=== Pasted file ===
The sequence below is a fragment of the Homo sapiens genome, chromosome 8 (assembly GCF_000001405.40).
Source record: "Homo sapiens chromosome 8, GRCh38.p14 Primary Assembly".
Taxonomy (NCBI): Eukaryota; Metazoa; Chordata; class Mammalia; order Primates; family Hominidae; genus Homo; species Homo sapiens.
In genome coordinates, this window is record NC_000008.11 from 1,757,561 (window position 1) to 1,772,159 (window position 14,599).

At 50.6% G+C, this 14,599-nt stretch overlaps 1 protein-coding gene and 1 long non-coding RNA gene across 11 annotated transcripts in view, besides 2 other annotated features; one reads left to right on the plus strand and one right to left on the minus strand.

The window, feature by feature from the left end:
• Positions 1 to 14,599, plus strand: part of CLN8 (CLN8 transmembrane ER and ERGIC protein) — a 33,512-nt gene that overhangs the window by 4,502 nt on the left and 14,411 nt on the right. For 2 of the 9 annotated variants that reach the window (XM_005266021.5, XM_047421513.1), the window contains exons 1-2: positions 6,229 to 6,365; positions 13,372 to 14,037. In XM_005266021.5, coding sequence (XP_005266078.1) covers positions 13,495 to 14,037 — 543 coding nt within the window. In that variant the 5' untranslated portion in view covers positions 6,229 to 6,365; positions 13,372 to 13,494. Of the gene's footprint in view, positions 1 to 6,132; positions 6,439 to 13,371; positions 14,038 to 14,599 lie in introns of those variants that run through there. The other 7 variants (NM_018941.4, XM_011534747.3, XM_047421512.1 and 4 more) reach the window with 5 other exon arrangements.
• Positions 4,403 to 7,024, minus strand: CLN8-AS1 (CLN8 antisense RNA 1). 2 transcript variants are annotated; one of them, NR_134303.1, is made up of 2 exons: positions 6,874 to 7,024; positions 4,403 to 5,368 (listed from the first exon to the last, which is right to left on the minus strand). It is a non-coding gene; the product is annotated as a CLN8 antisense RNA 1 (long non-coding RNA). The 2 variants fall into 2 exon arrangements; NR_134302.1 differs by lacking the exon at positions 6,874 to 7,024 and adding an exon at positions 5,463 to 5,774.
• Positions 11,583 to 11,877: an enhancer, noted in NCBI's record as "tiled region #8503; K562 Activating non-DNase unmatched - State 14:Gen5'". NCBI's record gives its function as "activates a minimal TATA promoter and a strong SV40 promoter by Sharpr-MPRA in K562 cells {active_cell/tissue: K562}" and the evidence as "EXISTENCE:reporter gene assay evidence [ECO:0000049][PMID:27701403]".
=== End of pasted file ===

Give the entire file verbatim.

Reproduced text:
The sequence below is a fragment of the Homo sapiens genome, chromosome 8 (assembly GCF_000001405.40).
Source record: "Homo sapiens chromosome 8, GRCh38.p14 Primary Assembly".
Taxonomy (NCBI): Eukaryota; Metazoa; Chordata; class Mammalia; order Primates; family Hominidae; genus Homo; species Homo sapiens.
In genome coordinates, this window is record NC_000008.11 from 1,757,561 (window position 1) to 1,772,159 (window position 14,599).

At 50.6% G+C, this 14,599-nt stretch overlaps 1 protein-coding gene and 1 long non-coding RNA gene across 11 annotated transcripts in view, besides 2 other annotated features; one reads left to right on the plus strand and one right to left on the minus strand.

The window, feature by feature from the left end:
• Positions 1 to 14,599, plus strand: part of CLN8 (CLN8 transmembrane ER and ERGIC protein) — a 33,512-nt gene that overhangs the window by 4,502 nt on the left and 14,411 nt on the right. For 2 of the 9 annotated variants that reach the window (XM_005266021.5, XM_047421513.1), the window contains exons 1-2: positions 6,229 to 6,365; positions 13,372 to 14,037. In XM_005266021.5, coding sequence (XP_005266078.1) covers positions 13,495 to 14,037 — 543 coding nt within the window. In that variant the 5' untranslated portion in view covers positions 6,229 to 6,365; positions 13,372 to 13,494. Of the gene's footprint in view, positions 1 to 6,132; positions 6,439 to 13,371; positions 14,038 to 14,599 lie in introns of those variants that run through there. The other 7 variants (NM_018941.4, XM_011534747.3, XM_047421512.1 and 4 more) reach the window with 5 other exon arrangements.
• Positions 4,403 to 7,024, minus strand: CLN8-AS1 (CLN8 antisense RNA 1). 2 transcript variants are annotated; one of them, NR_134303.1, is made up of 2 exons: positions 6,874 to 7,024; positions 4,403 to 5,368 (listed from the first exon to the last, which is right to left on the minus strand). It is a non-coding gene; the product is annotated as a CLN8 antisense RNA 1 (long non-coding RNA). The 2 variants fall into 2 exon arrangements; NR_134302.1 differs by lacking the exon at positions 6,874 to 7,024 and adding an exon at positions 5,463 to 5,774.
• Positions 11,583 to 11,877: an enhancer, noted in NCBI's record as "tiled region #8503; K562 Activating non-DNase unmatched - State 14:Gen5'". NCBI's record gives its function as "activates a minimal TATA promoter and a strong SV40 promoter by Sharpr-MPRA in K562 cells {active_cell/tissue: K562}" and the evidence as "EXISTENCE:reporter gene assay evidence [ECO:0000049][PMID:27701403]".